In the vacuum created by divided government it will be easier to advocate for a change in the policy agenda if those who support public education are organized to assert a clear alternative and savvy enough to avoid the pitfalls of polarizing issues that often divide us. Parents and educators must find a way to assert their mutual interest in supporting a well-rounded and balanced education that includes academic rigor in science and math, but also has room for art, music and physical education. Most people want an education that cultivates the natural curiosity of children and nourishes their desire to learn.

Parents and educators must be organized to hold politicians accountable for fair school funding, adequate school facilities, and reasonable class sizes. Most importantly, they must avoid allowing complex and controversial issues like support for charter schools, linking teacher pay to student test scores or the protection of teacher tenure to be framed as either/or propositions. Reasonable compromises on these issues have been made by unions and school districts in a number of cities (e.g. Baltimore, New Haven, Denver and Newark), and there is no reason to believe that a balanced, broad-based reform agenda could not be asserted at a national level.

A campaign for support and change in public education can be successful but it will take work to bring it from the margins to the center of political discourse. Powerful corporate interests have supported the Administration’s policies, and they have been behind efforts to privatize schools in cities like New Orleans, New York and Washington D.C. Still, there is good reason to believe that they can be successfully opposed.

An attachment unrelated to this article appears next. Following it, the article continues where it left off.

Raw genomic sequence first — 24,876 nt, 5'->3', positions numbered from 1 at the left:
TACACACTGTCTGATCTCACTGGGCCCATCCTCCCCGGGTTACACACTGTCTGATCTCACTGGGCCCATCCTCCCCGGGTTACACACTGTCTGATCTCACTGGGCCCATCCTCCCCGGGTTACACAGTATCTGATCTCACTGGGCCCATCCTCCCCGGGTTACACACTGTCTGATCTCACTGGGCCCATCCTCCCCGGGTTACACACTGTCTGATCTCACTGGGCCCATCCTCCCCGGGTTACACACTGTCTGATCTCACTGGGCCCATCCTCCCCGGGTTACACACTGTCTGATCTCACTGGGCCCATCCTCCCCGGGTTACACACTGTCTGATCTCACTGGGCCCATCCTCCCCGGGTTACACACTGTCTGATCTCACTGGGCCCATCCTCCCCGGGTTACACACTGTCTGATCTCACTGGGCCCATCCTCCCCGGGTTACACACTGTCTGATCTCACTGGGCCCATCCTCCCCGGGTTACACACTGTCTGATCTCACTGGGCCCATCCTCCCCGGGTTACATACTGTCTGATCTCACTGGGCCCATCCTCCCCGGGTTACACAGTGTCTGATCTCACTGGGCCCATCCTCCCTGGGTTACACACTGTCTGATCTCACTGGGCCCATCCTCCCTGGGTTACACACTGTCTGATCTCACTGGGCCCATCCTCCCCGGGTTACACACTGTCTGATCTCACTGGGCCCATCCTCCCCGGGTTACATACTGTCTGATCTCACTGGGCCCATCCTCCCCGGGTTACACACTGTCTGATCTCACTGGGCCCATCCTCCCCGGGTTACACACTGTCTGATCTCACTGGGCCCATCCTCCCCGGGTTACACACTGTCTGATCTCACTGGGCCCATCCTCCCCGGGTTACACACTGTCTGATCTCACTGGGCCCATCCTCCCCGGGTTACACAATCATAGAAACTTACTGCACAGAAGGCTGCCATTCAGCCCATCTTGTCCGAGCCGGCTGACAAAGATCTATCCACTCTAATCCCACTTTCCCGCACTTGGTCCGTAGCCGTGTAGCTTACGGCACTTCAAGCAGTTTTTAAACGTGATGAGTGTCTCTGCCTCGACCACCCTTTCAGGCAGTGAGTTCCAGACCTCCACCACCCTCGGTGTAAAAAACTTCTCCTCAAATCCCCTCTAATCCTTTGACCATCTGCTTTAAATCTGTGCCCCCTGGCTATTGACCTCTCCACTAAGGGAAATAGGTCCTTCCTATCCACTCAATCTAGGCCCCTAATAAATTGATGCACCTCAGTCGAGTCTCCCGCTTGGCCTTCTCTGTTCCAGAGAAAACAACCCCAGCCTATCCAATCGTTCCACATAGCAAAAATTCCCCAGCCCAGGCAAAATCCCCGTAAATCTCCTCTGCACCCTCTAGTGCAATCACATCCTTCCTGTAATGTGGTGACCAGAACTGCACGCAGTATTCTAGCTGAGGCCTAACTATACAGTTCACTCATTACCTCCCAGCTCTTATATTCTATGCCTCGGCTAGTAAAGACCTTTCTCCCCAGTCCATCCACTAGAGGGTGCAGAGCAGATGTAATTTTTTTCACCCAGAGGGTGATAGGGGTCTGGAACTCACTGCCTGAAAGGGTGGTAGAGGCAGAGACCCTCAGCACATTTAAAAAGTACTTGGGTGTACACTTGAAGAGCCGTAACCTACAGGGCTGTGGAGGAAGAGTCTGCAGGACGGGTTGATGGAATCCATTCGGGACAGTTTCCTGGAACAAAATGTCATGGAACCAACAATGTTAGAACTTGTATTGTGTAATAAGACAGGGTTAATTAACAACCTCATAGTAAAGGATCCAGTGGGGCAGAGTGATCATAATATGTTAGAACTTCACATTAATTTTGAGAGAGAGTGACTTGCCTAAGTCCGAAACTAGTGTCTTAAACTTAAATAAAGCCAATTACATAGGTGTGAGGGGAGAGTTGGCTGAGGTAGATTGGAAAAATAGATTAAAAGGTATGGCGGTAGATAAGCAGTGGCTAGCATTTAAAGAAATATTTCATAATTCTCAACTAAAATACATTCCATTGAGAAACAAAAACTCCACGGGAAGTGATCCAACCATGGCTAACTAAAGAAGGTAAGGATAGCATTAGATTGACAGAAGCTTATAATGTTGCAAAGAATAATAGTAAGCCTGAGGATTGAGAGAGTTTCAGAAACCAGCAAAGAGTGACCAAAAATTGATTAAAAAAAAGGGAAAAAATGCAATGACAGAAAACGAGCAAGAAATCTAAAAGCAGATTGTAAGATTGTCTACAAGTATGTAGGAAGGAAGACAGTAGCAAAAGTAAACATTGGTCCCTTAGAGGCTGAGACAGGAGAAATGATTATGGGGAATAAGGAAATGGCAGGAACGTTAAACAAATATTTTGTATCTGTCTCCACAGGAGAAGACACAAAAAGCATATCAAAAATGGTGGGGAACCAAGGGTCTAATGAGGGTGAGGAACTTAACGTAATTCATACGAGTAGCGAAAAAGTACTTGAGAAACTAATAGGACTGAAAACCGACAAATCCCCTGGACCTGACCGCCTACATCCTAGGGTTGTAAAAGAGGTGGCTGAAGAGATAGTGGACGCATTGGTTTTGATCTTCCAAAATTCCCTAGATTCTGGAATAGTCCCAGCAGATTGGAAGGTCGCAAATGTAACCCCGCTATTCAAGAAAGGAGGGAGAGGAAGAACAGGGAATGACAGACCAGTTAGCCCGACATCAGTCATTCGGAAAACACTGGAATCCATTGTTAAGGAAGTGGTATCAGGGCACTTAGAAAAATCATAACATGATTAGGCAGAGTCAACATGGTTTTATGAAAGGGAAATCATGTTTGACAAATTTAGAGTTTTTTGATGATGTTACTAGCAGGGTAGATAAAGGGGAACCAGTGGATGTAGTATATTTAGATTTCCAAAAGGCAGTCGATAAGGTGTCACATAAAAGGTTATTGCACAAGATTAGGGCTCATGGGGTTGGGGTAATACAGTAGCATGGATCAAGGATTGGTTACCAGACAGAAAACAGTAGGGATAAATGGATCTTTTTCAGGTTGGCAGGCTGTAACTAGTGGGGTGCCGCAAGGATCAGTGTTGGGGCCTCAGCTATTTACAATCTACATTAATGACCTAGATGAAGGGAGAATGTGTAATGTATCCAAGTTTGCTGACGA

The defeat of Washington DC Mayor Adrian Feinty, who’s re-election was in many ways a referendum on the performance of his controversial chancellor, Michelle Rhee, provides a useful lesson. Rhee was an outspoken advocate of the narrow reforms supported by the Administration, and even if some of what she tried to accomplish made sense (i.e. reducing the number of highly paid administrators, holding principals accountable for school performance, etc.), their defeat at the polls shows that those who rely upon public schools can insist that change be made with rather than to them.

Forcing a change in this flawed but indispensable institution and in the direction national policy will be difficult and complicated but it can be done if the broad, popular base that understands the importance of public education is organized. The need for such an effort is already clear. What is not clear is whether those who have the most at stake can muster the will to make it happen.

Pedro Noguera is Peter L. Agnew Professor of Education at New York University. He is the author of the book "The Trouble With Black Boys: Reflections on Race, Equity and the Future of Public Education." He is also a co-editor of In Motion Magazine.

Published in In Motion Magazine February 2, 2011.